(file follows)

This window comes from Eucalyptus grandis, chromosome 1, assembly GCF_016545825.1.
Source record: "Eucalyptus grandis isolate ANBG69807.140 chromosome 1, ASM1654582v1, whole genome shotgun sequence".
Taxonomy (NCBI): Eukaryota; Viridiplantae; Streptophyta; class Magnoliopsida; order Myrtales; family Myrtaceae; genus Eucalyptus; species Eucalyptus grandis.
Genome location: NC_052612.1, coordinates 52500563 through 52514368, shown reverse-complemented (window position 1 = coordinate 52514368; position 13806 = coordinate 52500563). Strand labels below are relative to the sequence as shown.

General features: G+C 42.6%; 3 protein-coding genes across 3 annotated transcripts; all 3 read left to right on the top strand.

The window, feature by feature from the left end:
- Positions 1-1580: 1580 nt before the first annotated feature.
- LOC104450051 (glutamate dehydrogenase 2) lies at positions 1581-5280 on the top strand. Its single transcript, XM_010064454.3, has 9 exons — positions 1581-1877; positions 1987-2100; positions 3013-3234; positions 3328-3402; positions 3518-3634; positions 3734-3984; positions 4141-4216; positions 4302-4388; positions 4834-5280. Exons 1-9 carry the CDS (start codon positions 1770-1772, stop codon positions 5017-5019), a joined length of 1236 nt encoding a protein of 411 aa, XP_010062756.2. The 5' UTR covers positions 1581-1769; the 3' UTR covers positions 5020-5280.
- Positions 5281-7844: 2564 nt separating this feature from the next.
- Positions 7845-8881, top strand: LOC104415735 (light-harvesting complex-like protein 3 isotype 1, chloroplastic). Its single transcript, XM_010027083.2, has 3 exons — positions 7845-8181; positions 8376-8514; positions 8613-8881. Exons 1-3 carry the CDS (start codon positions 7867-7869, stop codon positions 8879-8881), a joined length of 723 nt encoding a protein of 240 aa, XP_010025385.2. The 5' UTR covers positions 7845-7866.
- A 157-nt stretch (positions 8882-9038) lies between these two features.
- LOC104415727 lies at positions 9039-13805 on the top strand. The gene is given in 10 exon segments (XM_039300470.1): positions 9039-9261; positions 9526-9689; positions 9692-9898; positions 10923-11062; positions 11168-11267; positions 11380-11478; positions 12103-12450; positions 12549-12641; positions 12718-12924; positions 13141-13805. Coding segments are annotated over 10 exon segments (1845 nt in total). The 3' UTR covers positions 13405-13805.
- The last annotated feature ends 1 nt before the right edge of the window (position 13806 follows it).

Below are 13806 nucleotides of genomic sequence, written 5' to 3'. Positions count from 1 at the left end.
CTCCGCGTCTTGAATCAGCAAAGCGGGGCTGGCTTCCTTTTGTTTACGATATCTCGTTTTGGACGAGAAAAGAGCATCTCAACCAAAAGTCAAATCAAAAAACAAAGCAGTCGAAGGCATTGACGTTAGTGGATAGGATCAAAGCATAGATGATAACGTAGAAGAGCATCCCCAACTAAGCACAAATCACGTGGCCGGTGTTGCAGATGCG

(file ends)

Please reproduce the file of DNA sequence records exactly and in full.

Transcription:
This window comes from Eucalyptus grandis, chromosome 1, assembly GCF_016545825.1.
Source record: "Eucalyptus grandis isolate ANBG69807.140 chromosome 1, ASM1654582v1, whole genome shotgun sequence".
Taxonomy (NCBI): Eukaryota; Viridiplantae; Streptophyta; class Magnoliopsida; order Myrtales; family Myrtaceae; genus Eucalyptus; species Eucalyptus grandis.
Genome location: NC_052612.1, coordinates 52500563 through 52514368, shown reverse-complemented (window position 1 = coordinate 52514368; position 13806 = coordinate 52500563). Strand labels below are relative to the sequence as shown.

General features: G+C 42.6%; 3 protein-coding genes across 3 annotated transcripts; all 3 read left to right on the top strand.

The window, feature by feature from the left end:
- Positions 1-1580: 1580 nt before the first annotated feature.
- LOC104450051 (glutamate dehydrogenase 2) lies at positions 1581-5280 on the top strand. Its single transcript, XM_010064454.3, has 9 exons — positions 1581-1877; positions 1987-2100; positions 3013-3234; positions 3328-3402; positions 3518-3634; positions 3734-3984; positions 4141-4216; positions 4302-4388; positions 4834-5280. Exons 1-9 carry the CDS (start codon positions 1770-1772, stop codon positions 5017-5019), a joined length of 1236 nt encoding a protein of 411 aa, XP_010062756.2. The 5' UTR covers positions 1581-1769; the 3' UTR covers positions 5020-5280.
- Positions 5281-7844: 2564 nt separating this feature from the next.
- Positions 7845-8881, top strand: LOC104415735 (light-harvesting complex-like protein 3 isotype 1, chloroplastic). Its single transcript, XM_010027083.2, has 3 exons — positions 7845-8181; positions 8376-8514; positions 8613-8881. Exons 1-3 carry the CDS (start codon positions 7867-7869, stop codon positions 8879-8881), a joined length of 723 nt encoding a protein of 240 aa, XP_010025385.2. The 5' UTR covers positions 7845-7866.
- A 157-nt stretch (positions 8882-9038) lies between these two features.
- LOC104415727 lies at positions 9039-13805 on the top strand. The gene is given in 10 exon segments (XM_039300470.1): positions 9039-9261; positions 9526-9689; positions 9692-9898; positions 10923-11062; positions 11168-11267; positions 11380-11478; positions 12103-12450; positions 12549-12641; positions 12718-12924; positions 13141-13805. Coding segments are annotated over 10 exon segments (1845 nt in total). The 3' UTR covers positions 13405-13805.
- The last annotated feature ends 1 nt before the right edge of the window (position 13806 follows it).

Below are 13806 nucleotides of genomic sequence, written 5' to 3'. Positions count from 1 at the left end.
CTCCGCGTCTTGAATCAGCAAAGCGGGGCTGGCTTCCTTTTGTTTACGATATCTCGTTTTGGACGAGAAAAGAGCATCTCAACCAAAAGTCAAATCAAAAAACAAAGCAGTCGAAGGCATTGACGTTAGTGGATAGGATCAAAGCATAGATGATAACGTAGAAGAGCATCCCCAACTAAGCACAAATCACGTGGCCGGTGTTGCAGATGCG